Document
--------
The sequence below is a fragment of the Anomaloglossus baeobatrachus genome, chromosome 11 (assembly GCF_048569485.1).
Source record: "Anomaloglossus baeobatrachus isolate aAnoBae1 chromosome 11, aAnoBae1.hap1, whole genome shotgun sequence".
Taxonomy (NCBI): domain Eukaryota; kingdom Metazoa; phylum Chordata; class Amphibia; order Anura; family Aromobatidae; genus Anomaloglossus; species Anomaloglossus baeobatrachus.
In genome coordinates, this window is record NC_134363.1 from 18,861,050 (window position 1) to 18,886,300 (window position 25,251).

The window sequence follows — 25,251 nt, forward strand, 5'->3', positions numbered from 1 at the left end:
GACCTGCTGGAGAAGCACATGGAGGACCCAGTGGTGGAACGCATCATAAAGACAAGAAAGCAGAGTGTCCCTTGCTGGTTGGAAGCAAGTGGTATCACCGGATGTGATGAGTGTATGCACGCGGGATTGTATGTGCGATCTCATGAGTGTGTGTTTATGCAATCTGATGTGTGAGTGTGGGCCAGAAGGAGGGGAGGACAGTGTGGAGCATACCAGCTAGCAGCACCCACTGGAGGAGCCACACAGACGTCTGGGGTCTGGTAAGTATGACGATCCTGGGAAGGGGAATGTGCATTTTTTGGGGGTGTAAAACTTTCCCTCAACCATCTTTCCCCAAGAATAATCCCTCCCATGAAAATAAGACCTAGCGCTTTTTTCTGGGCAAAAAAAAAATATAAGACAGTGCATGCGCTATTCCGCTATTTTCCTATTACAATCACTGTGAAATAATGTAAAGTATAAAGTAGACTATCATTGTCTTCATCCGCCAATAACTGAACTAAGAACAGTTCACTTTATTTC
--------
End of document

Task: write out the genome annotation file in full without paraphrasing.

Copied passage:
The sequence below is a fragment of the Anomaloglossus baeobatrachus genome, chromosome 11 (assembly GCF_048569485.1).
Source record: "Anomaloglossus baeobatrachus isolate aAnoBae1 chromosome 11, aAnoBae1.hap1, whole genome shotgun sequence".
Taxonomy (NCBI): domain Eukaryota; kingdom Metazoa; phylum Chordata; class Amphibia; order Anura; family Aromobatidae; genus Anomaloglossus; species Anomaloglossus baeobatrachus.
In genome coordinates, this window is record NC_134363.1 from 18,861,050 (window position 1) to 18,886,300 (window position 25,251).

The window sequence follows — 25,251 nt, forward strand, 5'->3', positions numbered from 1 at the left end:
GACCTGCTGGAGAAGCACATGGAGGACCCAGTGGTGGAACGCATCATAAAGACAAGAAAGCAGAGTGTCCCTTGCTGGTTGGAAGCAAGTGGTATCACCGGATGTGATGAGTGTATGCACGCGGGATTGTATGTGCGATCTCATGAGTGTGTGTTTATGCAATCTGATGTGTGAGTGTGGGCCAGAAGGAGGGGAGGACAGTGTGGAGCATACCAGCTAGCAGCACCCACTGGAGGAGCCACACAGACGTCTGGGGTCTGGTAAGTATGACGATCCTGGGAAGGGGAATGTGCATTTTTTGGGGGTGTAAAACTTTCCCTCAACCATCTTTCCCCAAGAATAATCCCTCCCATGAAAATAAGACCTAGCGCTTTTTTCTGGGCAAAAAAAAAATATAAGACAGTGCATGCGCTATTCCGCTATTTTCCTATTACAATCACTGTGAAATAATGTAAAGTATAAAGTAGACTATCATTGTCTTCATCCGCCAATAACTGAACTAAGAACAGTTCACTTTATTTC